Explaining the Death and Rebirth of the WagonPosted: September 8, 2011
Wagons have a pretty colored history here in America. For ages and ages, they were the ride of choice for the American mom, with long wheelbases, huge interior room, smooth styling, and excellent visibility. However, starting before the beginning of the SUV craze, wagons somehow became uncool among America’s mainstream car buyers.
The minivan is what started the revolution. Back in 1984, work was completed on the so-called “garage-able van”, a concept in Lee Iacocca’s head when he was at Ford, which eventually went to Chrysler. It took a bit of time to catch on at first, but now, the minivan segment is one of the most competitive in the nation, with Chrysler and its brands normally holding at least one of the aces in the deck. This was the beginning of the end for the wagon as the American family car. However, wagons were still big for a while after this, until the Ford Explorer came out–by that point, wagons were starting to peter out. The big wagons, at least, went away first, with Chrysler killing its RWD wagons in 1981 due to slow sales, and Ford doing the same just ten years later. GM, meanwhile, did their best with the RWD wagons, getting them to 1996–only to convert the factory to big SUV production (Priorities, priorities…). The Big Three hasn’t really done much to go back to wagons in recent years. Worse, the Germans are starting to dump some of their wagons; BMW dumped the 5-Series wagon in America in favor of the somewhat ungainly Gran Turismo (and rumor has it that the 3-Series will get the same fate in time) and Audi will not sell the new A6 Avant in the States.
FWD wagons did a bit better, and are still with us, to some extent. GM killed their FWD wagons in 1996, as they killed off the variants of the Olds Cutlass Ciera and Buick Century. Ford, meanwhile, kept a FWD wagon around (anyone remember the Taurus?) and eventually got them to crossovers via the Ford Taurus X and Freestyle, which died in 2008. Chrysler sort of forgot about the wagon market, re-entering it for a short period of time in the last decade with the Magnum. Volkswagen brought back the Jetta Sportwagen a few years back. But, of course, there’s a lot more to it than this.
One of the biggest killers of the traditional station wagon was the SUV. When the Explorer hit the streets, the high driving position, ease of operation, and excellent visibility were a hit with the public, and the shape gave a commanding view of the road. Meanwhile, wagons got the “un-cool” sticker, as Americans went straight for the new “in” thing. It’s a trend that’s been in the industry for decades, and when it hit wagons, it hit harder because everyone copied Ford by 1995, spelling doom. Wagons attempted to stay relevant by offering a four-wheel drive option during this time, which worked for a short period. If a buyer wanted four-wheel-drive, Subaru offered it as a standard feature. Within the premium segment, Mercedes-Benz had the 4Matic system in the E-Class. However, this didn’t last, because in 1999, Lexus introduced the RX300, the first premium crossover SUV, creating a new segment overnight, and the smaller crossovers soon followed, forcing other companies to follow suit, shrinking the wagon segment further. Volvo even got in on the bandwagon, offering the “Cross-Country” version of their venerable V70 wagon as the XC70, and eventually introduced an SUV of their own, the XC90. A decade and change on, and Volvo has stopped selling the traditional V70 altogether in order to focus on the XC70, which has been selling more units in the United States for quite some time. The crossover SUV became the new “cool” thing to have, increasing the wagon’s uphill battle even more.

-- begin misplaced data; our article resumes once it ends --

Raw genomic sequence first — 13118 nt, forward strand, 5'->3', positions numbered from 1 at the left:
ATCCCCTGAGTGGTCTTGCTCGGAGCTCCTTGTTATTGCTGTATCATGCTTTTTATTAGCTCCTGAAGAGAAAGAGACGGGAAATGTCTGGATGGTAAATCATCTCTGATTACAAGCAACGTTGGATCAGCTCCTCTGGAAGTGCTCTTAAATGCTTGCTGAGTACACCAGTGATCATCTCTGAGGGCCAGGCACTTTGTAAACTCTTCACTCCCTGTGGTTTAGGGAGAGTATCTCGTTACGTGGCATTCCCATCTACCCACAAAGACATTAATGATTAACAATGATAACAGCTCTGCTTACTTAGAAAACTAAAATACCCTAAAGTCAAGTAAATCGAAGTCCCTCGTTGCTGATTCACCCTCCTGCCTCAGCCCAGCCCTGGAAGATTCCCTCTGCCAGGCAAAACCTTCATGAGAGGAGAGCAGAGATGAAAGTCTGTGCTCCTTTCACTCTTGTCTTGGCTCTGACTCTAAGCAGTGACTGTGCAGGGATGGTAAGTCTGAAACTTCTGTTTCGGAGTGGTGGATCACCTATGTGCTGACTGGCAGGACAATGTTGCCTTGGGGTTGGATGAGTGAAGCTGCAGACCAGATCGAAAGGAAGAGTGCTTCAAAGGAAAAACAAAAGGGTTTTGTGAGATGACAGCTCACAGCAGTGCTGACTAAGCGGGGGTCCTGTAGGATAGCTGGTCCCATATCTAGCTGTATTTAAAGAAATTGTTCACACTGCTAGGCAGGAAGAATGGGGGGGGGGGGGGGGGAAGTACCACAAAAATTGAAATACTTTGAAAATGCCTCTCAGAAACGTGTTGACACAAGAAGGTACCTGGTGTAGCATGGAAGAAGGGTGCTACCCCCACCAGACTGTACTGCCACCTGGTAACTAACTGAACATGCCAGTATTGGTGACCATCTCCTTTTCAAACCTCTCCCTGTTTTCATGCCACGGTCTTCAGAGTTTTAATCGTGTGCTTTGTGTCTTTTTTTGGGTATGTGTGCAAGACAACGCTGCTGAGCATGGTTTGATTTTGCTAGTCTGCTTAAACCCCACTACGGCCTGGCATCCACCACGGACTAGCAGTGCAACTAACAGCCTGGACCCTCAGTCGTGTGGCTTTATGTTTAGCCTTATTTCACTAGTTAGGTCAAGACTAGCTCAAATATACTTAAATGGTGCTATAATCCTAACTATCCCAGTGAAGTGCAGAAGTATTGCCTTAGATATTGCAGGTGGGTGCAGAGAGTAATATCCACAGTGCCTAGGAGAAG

That said, as the 2000s moved on, enthusiasts kept the wagons alive. Stuff like the Dodge Magnum and the Cadillac CTS Wagon have allowed enthusiasts, who normally would prefer a lower driving position and center of gravity to a tippy SUV or crossover, to haul the kids and their stuff around with ease (and a big dose of fun). Of course, Subaru’s helped as well, with stuff of joy like the WRX wagon and its ilk. The Germans, of course, haven’t abandoned the market, with wagon versions of the E-Class, BMW 3-Series, and Audi A4. Acura, meanwhile, got in on the fun this past year with the new TSX wagon, and Mercedes is thankfully reintroducing the E63 AMG wagon Stateside in the coming months. While neither of the two are high-volume, consider this: despite the fact that Acura’s production of of the TSX wagon only totals 5% or so of their total amount, they have no problem selling them. Meanwhile, Cadillac is only producing about 2,000 CTS-V wagons per year, but the dealers seem to have little trouble moving them. While it is becoming more of a niche market, the segment is still seeing fresh new entries.
The wagon’s original purpose as simple family transport may have been passed up to SUVs, vans, and crossovers, but the wagon itself is still being used for the same purpose as it was years ago. This is because enthusiasts like you and I have a desire for a people-mover without the high center of gravity or plebiean personality of crossovers and their brothers. The wagon may not be as big of a seller as it used to be, but its appeal has shifted to a point where enthusiasts want to keep it alive. Whether the car in question is an ancient American barge or a new-age, Europeanesque backroads burner, or an offbeat monster like the CTS-V wagon, the station wagon isn’t going to go away.